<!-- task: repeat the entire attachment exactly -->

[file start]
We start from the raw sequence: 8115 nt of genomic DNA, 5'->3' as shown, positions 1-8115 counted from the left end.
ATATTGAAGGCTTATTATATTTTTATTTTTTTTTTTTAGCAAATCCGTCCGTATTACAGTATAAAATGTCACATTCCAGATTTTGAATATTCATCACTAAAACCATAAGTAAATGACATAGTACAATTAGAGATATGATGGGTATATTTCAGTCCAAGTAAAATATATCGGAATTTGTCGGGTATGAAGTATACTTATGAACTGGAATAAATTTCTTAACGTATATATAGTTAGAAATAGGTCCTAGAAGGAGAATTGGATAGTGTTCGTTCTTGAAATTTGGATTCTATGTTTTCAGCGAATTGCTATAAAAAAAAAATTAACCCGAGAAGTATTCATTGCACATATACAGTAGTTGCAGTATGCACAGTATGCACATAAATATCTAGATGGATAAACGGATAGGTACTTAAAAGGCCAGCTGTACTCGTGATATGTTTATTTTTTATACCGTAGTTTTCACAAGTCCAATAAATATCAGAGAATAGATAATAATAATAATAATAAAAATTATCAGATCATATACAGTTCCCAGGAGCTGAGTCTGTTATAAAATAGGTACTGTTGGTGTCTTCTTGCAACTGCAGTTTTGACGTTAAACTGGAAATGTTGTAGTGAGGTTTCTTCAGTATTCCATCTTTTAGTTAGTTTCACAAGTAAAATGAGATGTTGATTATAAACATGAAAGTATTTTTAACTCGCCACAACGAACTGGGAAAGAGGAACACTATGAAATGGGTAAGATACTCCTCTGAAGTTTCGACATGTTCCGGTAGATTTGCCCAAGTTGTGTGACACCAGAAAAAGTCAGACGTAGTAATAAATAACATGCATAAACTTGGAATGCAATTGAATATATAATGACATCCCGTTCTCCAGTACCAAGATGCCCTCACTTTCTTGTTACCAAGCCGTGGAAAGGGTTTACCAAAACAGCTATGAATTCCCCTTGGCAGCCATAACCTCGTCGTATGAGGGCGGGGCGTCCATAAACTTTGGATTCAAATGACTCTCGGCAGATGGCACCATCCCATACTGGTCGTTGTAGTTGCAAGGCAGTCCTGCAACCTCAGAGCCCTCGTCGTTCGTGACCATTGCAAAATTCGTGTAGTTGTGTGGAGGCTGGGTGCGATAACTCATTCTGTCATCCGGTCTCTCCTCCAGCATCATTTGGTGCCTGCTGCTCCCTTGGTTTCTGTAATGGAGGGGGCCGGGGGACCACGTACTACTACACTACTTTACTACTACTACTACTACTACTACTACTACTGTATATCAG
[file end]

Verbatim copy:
We start from the raw sequence: 8115 nt of genomic DNA, 5'->3' as shown, positions 1-8115 counted from the left end.
ATATTGAAGGCTTATTATATTTTTATTTTTTTTTTTTAGCAAATCCGTCCGTATTACAGTATAAAATGTCACATTCCAGATTTTGAATATTCATCACTAAAACCATAAGTAAATGACATAGTACAATTAGAGATATGATGGGTATATTTCAGTCCAAGTAAAATATATCGGAATTTGTCGGGTATGAAGTATACTTATGAACTGGAATAAATTTCTTAACGTATATATAGTTAGAAATAGGTCCTAGAAGGAGAATTGGATAGTGTTCGTTCTTGAAATTTGGATTCTATGTTTTCAGCGAATTGCTATAAAAAAAAAATTAACCCGAGAAGTATTCATTGCACATATACAGTAGTTGCAGTATGCACAGTATGCACATAAATATCTAGATGGATAAACGGATAGGTACTTAAAAGGCCAGCTGTACTCGTGATATGTTTATTTTTTATACCGTAGTTTTCACAAGTCCAATAAATATCAGAGAATAGATAATAATAATAATAATAAAAATTATCAGATCATATACAGTTCCCAGGAGCTGAGTCTGTTATAAAATAGGTACTGTTGGTGTCTTCTTGCAACTGCAGTTTTGACGTTAAACTGGAAATGTTGTAGTGAGGTTTCTTCAGTATTCCATCTTTTAGTTAGTTTCACAAGTAAAATGAGATGTTGATTATAAACATGAAAGTATTTTTAACTCGCCACAACGAACTGGGAAAGAGGAACACTATGAAATGGGTAAGATACTCCTCTGAAGTTTCGACATGTTCCGGTAGATTTGCCCAAGTTGTGTGACACCAGAAAAAGTCAGACGTAGTAATAAATAACATGCATAAACTTGGAATGCAATTGAATATATAATGACATCCCGTTCTCCAGTACCAAGATGCCCTCACTTTCTTGTTACCAAGCCGTGGAAAGGGTTTACCAAAACAGCTATGAATTCCCCTTGGCAGCCATAACCTCGTCGTATGAGGGCGGGGCGTCCATAAACTTTGGATTCAAATGACTCTCGGCAGATGGCACCATCCCATACTGGTCGTTGTAGTTGCAAGGCAGTCCTGCAACCTCAGAGCCCTCGTCGTTCGTGACCATTGCAAAATTCGTGTAGTTGTGTGGAGGCTGGGTGCGATAACTCATTCTGTCATCCGGTCTCTCCTCCAGCATCATTTGGTGCCTGCTGCTCCCTTGGTTTCTGTAATGGAGGGGGCCGGGGGACCACGTACTACTACACTACTTTACTACTACTACTACTACTACTACTACTACTGTATATCAG